Long-Term Survivorship and Clinical Outcomes of a Single Radius Total Knee Arthroplasty

Jaydev B. Mistry, Randa K. Elmallah, Morad Chughtai, Melike Oktem, Steven F. Harwin, Michael A. Mont

Research output: Contribution to journalArticlepeer-review

15 Scopus citations

Abstract

INTRODUCTION: To ensure the continued success of total knee arthroplasties (TKAs), we must employ ever-evolving modifications to our techniques and implant designs. As part of this process, a knee prosthesis with a single radius (SR) has been developed to more precisely emulate the anatomy and biomechanics of the native knee, but there is little data on long-term outcomes. Therefore, the purpose of this study was to evaluate (1) the long-term (10-year) survivorship; (2) clinical and patient-reported outcomes; (3) radiographic outcomes; and (4) incidence of complications in patients who underwent TKA with this SR prosthesis.

MATERIALS AND METHODS: We evaluated 54 patients (67 TKAs) (24% men, 76% women) who had a mean age of 62 years at the time of surgery (range, 30 to 82 years). The mean follow-up was 10 years (minimum 9 years). All patients underwent a primary TKA using a newly developed single radius implant with posterior condylar flare. Kaplan-Meier analysis was performed to determine implant survivorship. The Knee Society Score (KSS), University of California Los Angeles (UCLA) activity scale, and Short Form-36 (SF-36) mental and physical component scores were used to evaluate clinical and patient-reported outcomes. Anteroposterior and lateral radiographs were reviewed for evidence of component loosening. Complications were identified through a comprehensive chart review and were classified as either surgical or medical.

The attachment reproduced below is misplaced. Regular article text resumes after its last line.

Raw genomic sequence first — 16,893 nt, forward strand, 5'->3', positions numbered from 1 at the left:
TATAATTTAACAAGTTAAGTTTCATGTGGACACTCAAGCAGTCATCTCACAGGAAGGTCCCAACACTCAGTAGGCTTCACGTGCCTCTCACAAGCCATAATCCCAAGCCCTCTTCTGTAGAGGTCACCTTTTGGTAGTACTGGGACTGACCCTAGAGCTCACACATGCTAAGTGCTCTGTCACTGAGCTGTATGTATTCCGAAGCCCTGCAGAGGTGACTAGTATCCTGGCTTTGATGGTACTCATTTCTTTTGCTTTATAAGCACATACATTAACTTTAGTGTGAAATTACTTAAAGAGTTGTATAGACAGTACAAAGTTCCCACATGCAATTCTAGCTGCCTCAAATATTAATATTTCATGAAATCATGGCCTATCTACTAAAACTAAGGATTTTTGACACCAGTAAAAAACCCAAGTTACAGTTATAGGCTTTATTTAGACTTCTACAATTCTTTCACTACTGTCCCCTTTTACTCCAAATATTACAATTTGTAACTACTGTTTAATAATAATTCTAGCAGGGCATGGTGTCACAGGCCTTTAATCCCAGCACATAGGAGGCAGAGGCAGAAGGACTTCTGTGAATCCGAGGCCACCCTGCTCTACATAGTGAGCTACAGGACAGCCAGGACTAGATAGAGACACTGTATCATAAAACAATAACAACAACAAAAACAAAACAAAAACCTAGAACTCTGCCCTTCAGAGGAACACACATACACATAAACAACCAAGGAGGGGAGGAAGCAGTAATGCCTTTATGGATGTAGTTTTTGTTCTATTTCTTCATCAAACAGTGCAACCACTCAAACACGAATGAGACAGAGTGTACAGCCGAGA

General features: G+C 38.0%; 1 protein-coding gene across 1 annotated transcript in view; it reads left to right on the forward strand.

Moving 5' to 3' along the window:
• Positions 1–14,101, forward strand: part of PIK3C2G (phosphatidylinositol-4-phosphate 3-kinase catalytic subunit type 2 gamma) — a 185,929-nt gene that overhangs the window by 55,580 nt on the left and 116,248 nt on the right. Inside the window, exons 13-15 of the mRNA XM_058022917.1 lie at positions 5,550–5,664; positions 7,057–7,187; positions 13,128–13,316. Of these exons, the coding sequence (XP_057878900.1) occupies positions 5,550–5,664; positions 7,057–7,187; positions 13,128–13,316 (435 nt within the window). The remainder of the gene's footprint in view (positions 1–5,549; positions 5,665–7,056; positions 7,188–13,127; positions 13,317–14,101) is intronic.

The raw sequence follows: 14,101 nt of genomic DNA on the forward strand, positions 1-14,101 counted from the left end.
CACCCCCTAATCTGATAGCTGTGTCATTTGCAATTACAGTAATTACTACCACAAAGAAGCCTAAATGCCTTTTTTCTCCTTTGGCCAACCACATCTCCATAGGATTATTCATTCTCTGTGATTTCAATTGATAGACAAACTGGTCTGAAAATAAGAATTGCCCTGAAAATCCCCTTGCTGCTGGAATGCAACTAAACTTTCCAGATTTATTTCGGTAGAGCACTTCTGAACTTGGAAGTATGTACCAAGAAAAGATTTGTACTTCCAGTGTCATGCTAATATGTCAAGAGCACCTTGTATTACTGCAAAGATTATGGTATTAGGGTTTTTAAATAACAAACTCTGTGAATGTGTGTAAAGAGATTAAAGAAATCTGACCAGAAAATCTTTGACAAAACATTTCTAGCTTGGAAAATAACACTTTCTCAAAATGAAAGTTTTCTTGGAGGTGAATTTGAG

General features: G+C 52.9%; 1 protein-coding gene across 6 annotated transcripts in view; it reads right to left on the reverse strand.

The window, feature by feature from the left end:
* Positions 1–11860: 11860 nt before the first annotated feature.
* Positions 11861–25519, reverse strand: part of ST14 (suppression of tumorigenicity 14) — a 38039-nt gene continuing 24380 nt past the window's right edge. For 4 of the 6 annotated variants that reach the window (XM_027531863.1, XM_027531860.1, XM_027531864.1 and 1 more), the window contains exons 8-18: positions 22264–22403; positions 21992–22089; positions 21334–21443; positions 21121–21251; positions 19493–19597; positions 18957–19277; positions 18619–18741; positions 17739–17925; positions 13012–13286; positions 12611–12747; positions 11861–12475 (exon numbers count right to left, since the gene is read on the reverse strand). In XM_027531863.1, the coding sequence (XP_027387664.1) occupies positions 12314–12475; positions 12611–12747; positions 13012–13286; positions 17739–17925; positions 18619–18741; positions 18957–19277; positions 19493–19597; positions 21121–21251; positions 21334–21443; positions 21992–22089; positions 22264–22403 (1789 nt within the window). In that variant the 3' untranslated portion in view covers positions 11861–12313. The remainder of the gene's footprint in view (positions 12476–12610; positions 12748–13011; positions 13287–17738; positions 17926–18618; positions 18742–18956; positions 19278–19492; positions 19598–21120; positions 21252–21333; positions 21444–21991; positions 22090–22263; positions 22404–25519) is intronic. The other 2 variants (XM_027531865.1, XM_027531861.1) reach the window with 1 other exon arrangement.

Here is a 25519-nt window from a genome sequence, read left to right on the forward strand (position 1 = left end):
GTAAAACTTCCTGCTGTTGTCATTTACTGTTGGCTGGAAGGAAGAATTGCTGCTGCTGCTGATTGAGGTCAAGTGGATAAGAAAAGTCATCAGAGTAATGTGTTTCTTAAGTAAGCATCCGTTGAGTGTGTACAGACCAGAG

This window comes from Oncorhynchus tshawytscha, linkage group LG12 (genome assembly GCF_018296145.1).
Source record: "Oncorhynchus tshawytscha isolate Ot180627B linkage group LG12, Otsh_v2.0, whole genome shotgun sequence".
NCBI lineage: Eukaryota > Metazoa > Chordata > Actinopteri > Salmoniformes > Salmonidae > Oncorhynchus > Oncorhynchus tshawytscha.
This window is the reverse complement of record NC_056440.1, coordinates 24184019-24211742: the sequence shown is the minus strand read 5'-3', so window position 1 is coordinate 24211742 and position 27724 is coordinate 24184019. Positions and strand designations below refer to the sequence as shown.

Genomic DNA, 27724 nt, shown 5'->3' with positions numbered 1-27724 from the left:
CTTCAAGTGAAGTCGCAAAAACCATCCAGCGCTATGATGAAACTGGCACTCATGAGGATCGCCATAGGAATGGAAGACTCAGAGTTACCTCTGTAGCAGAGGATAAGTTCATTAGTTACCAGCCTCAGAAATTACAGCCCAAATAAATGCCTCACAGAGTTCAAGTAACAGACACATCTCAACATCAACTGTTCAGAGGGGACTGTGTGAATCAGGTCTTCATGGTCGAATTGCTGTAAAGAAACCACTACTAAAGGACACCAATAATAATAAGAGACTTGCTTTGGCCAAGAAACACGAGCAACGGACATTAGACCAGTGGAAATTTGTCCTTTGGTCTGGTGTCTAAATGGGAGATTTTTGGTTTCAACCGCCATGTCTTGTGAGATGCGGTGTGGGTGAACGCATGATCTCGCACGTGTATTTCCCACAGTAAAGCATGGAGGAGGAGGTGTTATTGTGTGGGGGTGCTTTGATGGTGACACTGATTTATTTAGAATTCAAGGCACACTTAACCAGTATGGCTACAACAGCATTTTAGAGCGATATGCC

RESULTS: Assessment of aseptic loosening revealed that survivorship of the tibial and femoral components was 100%. Evaluation of revisions for any reason showed that Kaplan-Meier aseptic and all-cause survivorship of the femoral and tibial components was 99%. When only polyethylene exchanges were included, the all-cause overall and aseptic survivorships were 94% and 96% respectively. Additionally, the mean KSS and UCLA activity scores were 64 (range, 5 to 100 points) and 5 points (range, 1 to 9 points) at final follow-up. The mean SF-36 mental and physical component scores were 53 (range, 23 to 66 points) and 39 points (range, 15 to 61 points). Surgical complications included arthrofibrosis, extensor mechanism disruption, patellar component revision, and peroneal nerve palsy. No medical complications were reported.

CONCLUSION: Single radius total knee arthroplasties have demonstrated excellent long-term survivorship and functional outcomes, as demonstrated by this preliminary report.

Original languageEnglish
Pages (from-to)247-251
Number of pages5
JournalSurgical technology international
Volume28
StatePublished - 1 Apr 2016
Externally publishedYes

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